Missing Jim and Dan and grieving their deaths is something I’m still involved in. I know that because I’m crying as I type this. But the sadness is mixed now with a sense of gratitude that I’ve been able to share a small part of who they were with others who wouldn’t have known them otherwise.

Photo: On the back of the above photo that Jim took, he wrote: Virga at Sunset over Boston. I looked up the word and learned that “virga” is “any form of precipitation that doesn’t reach the ground.”


What a lovely way to keep your brothers' memories alive.

a thanks for stopping so nice.......

Hello from Michele's. I am always impressed with your writing. It is very moving.

Have a great day!

As always, Colleen, I am moved by what you write...and somehow, today having just read of the deaths of two people that made a difference in so very many lives, I found this particular post deeply touching...I am glad you are in this world Colleen, and so glad to have found you out here in the big hugs Blogesphere...

I agree, your posts are always touching. Sending a big hug your way!

thanx for helping so many
in so many ways
you are a lightener
of burdens
a brightener
of cloudy weather.

Virginia would lose much if you ever left.

Earlier today I was saying exactly that - "boy oh boy would Jimmy love this."
The waves were HUGE and the tides were extra high causing flooding everywhere (ma is fine). Oz and I drove all around Hull, Cohasset, Scituate, and Marshfield (small coastal towns for those who don't know) to see it for ourselves. Many low areas were under water, cars were stuck in driveways and or public parking lots (we saw about 5 cars with water past the doors in Scituate). Small roads were blocked off because the water went right across the roads. The marshes along George Washington Blvd. Way were full to the brim. I've never seen them so high!
We had a blast driving around taking it in.
It was not what you think of when you think "storm." It was just extra high tides due to a storm in the ocean. We are just now getting light snow. Maybe it'll be a doozy tonight around midnight when the tides are high again.
Yup, Jim would have loved this day.

There were TEN of you? That's taking Irishness to the nth degree. Your next book should be about your parents, they obviously earned one.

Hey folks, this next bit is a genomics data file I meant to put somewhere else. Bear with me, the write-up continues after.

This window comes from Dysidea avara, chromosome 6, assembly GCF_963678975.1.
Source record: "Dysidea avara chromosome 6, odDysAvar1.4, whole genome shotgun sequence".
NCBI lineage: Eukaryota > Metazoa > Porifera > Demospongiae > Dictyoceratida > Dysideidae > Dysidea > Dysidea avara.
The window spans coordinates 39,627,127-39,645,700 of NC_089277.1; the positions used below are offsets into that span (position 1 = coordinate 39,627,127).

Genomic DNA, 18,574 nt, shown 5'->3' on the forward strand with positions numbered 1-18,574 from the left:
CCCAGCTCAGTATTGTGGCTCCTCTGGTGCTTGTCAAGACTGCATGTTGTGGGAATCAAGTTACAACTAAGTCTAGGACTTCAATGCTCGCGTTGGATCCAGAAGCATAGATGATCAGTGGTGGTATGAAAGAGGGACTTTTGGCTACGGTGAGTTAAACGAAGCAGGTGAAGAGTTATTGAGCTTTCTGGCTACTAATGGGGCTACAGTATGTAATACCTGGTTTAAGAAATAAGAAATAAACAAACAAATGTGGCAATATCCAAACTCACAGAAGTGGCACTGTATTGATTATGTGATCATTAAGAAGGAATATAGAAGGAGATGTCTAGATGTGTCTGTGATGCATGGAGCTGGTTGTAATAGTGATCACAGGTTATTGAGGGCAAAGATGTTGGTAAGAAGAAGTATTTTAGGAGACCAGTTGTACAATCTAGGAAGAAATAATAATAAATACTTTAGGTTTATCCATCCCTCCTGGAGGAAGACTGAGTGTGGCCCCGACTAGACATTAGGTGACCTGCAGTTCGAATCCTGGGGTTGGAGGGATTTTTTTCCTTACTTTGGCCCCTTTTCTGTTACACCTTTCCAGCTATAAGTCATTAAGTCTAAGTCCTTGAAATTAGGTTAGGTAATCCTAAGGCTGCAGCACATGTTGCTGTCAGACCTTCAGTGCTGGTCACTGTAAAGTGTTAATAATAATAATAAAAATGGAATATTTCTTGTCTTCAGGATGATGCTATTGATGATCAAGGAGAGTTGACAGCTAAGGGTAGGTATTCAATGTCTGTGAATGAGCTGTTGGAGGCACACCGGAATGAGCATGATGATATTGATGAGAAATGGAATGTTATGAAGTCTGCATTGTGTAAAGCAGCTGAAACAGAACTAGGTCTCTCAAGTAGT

OOps, I counted wrong...there were 6 others siblings...I should have said. Nine of us total. The book is definately about my parents too.

This is a lovely post Colleen.

When my brother died in 99.. I was due with my oldest.. I thought i'd just lay down and die with him. My whole family was grieving here with me but I still felt alone.

I understand, Ivy. In the book I tell about how I go back home looking for answers but find my family was all just as lost as I was about their deaths.

yep.. It seemed like no matter how many of us were grieving andeven though we were together.. it was very much so a personal process that we had to go through. For some it was much harder and a much longer process others found peace much sooner.. I was one of them that it seemed to last forever with.. I think my fear.. Was forgetting him.. He was 3. His smile, voice, hair.. That fear made the process much harder. Plus being due with my oldest. I had her 3 weeks later. I felt guilty for a long while for feeling joy over her when we had just lost someone so grand..

Thanks to your brother, and you, I learned something new today. I didn't know the term virga, but I have seen that type of weather. Next time I see a virga, I'll know the name, and I'll immediately think of your brother, and your obvious love for him.

Can understand only some English that came to look from Japan; is interesting♪

Post a comment